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Data: Adapted from a CDC chart; Chart: Axios Visuals

Measles cases in the U.S. this year are "certainly going to surpass those in 2018," mainly due to the lack of vaccination in certain groups, Anthony Fauci, director of the National Institute of Allergy and Infectious Diseases, tells Axios.

Why this matters: The extremely contagious virus, which can cause serious complications like pneumonia, brain swelling and even occasional death, requires a vaccination rate of 93%–95% in order to prevent outbreaks. "Whenever the level of vaccination gets below a certain level, you will get outbreaks," Fauci says.

Driving the news: Rockland County in New York rocked the nation when it declared a local state of emergency starting Wednesday, with a directive barring unvaccinated children under 18 from countywide public spaces unless they are under 6 months or have a medical exemption..

  • The community — which only had a 72.9% vaccination rate in those under 18 — is paying the price with 156 cases reported as of March 28.
  • John Lyon, spokesperson for Rockland County Executive Ed Day, says the directive is considered a Class B misdemeanor, which could have up to a $500 fine and 90 days in jail.
  • "We don't want to put any people in jail, though. That's insane," Lyon tells Axios.
  • But, he adds, they needed to take action after the outbreak had gone on for 6 months and there was growing resistance to their efforts to track the whereabouts of infected people the 4 days before and 4 days after they got a fever when they were contagious.
  • The reason this is needed, Lyon adds, is to inform the public if they were near those places, so they could take action to protect themselves from the worst of the virus by either getting a vaccination or immunoglobulin shot to boost immunity.
  • They are already seeing a large uptick in vaccinations since Wednesday morning, he reports.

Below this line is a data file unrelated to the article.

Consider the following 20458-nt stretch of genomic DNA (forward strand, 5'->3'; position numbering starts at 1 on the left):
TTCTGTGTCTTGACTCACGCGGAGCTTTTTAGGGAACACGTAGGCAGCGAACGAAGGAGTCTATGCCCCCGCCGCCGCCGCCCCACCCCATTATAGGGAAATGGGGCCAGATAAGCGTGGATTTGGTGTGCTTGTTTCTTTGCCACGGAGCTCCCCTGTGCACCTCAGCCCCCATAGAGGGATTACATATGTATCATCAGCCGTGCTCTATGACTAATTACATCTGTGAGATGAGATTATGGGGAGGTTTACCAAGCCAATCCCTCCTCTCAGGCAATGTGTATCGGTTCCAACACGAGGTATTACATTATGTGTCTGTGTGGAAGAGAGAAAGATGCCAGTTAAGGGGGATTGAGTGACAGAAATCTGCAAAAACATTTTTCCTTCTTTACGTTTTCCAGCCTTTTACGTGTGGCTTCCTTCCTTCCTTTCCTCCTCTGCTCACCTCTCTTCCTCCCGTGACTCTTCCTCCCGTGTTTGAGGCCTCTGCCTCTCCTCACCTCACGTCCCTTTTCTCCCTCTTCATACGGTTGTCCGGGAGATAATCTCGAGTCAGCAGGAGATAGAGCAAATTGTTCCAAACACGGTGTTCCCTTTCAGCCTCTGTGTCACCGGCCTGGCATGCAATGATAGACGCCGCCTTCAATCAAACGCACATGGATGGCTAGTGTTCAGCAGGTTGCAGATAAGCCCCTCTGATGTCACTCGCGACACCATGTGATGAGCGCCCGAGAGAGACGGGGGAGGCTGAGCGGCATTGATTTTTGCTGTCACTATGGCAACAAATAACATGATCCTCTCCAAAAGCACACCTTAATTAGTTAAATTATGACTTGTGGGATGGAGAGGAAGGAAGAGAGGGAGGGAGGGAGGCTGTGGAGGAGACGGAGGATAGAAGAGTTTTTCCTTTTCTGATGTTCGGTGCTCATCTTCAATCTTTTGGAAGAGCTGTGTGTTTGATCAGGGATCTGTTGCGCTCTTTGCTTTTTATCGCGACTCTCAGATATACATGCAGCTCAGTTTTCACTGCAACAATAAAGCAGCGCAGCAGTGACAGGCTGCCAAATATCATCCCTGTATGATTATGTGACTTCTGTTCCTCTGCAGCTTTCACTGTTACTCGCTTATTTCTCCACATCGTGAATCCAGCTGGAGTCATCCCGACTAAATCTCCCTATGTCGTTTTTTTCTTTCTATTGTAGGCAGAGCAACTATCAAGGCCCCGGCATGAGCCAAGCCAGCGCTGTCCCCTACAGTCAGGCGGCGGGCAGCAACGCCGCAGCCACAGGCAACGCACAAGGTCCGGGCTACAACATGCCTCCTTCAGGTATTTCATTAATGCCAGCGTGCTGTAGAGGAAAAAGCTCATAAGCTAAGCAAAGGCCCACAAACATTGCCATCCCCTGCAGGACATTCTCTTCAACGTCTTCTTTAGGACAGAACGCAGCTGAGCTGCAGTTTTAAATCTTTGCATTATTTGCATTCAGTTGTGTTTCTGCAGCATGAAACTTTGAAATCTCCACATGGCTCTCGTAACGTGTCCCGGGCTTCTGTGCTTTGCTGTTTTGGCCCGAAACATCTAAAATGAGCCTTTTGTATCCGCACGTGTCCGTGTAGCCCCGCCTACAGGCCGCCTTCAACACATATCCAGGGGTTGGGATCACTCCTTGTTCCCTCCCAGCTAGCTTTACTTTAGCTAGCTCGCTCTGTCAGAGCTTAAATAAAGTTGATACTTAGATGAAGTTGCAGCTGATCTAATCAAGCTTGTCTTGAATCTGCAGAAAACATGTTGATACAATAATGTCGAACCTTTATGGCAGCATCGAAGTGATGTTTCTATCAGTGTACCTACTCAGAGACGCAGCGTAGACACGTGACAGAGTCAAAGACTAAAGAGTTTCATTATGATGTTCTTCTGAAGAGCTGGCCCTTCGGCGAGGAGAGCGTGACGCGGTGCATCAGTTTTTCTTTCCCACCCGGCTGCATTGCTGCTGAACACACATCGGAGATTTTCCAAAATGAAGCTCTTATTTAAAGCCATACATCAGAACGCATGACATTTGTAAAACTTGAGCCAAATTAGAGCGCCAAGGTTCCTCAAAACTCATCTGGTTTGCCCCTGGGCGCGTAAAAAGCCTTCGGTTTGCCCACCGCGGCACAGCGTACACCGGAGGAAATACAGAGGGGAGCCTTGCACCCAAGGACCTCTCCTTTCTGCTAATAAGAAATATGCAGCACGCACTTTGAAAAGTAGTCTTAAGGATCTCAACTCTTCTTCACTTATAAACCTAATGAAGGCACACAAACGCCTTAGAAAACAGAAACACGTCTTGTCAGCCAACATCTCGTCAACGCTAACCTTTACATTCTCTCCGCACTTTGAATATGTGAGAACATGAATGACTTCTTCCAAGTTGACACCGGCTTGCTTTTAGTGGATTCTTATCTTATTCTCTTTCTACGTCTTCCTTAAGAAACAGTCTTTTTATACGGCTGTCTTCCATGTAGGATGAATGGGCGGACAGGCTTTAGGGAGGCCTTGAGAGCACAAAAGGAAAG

Meanwhile, the Centers for Disease Control and Prevention shows outbreaks reported in New York City, Washington State, Texas, Illinois and California.

The bottom line: "Unfortunately, it will take the reality of the deleterious consequences of non-vaccination in communities" before the outbreak will stop, Fauci says. "This is a virus that can kill you. Most children recover quite well but [some will not.]"

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Amy Coney Barrett sworn in as Supreme Court justice

Amy Coney Barrett took the constitutional oath to serve as a Supreme Court justice at a White House ceremony Monday night, not long after the Senate voted to confirm her nomination to the high court in a 52-48 vote.

The state of play: Justice Clarence Thomas administered the oath. The Supreme Court wrote in a statement that Barrett will take the judicial oath on Tuesday, at which point she will be able to begin her work on the court.

Gulf Coast braces for Zeta after storm strengthens into hurricane

Hurricane Zeta's forecast path. Photo: National Hurricane Center

Louisiana Gov. John Bel Edwards (D) declared a state of emergency Monday as Zeta strengthened into a hurricane and threatened Mexico's Yucatan Peninsula as it moved towards the U.S. Gulf Coast.

The state of play: Zeta was expected to make landfall on the northern part of the Yucatan Peninsula Monday night, bringing with it a "dangerous storm surge" and "heavy rainfall" as it moved into the Gulf of Mexico, the National Hurricane Service said.

Updated 1 hour ago - Politics & Policy

Coronavirus dashboard

Illustration: Sarah Grillo/Axios

  1. Politics: The swing states where the pandemic is raging — Pence no longer expected to attend Barrett confirmation vote after COVID exposure.
  2. Health: 13 states set single-day case records last week
  3. Business: Where stimulus is needed most.
  4. Education: The dangerous instability of school re-openings.
  5. World: Restrictions grow across Europe.
  6. Media: Fox News president and several hosts advised to quarantine.

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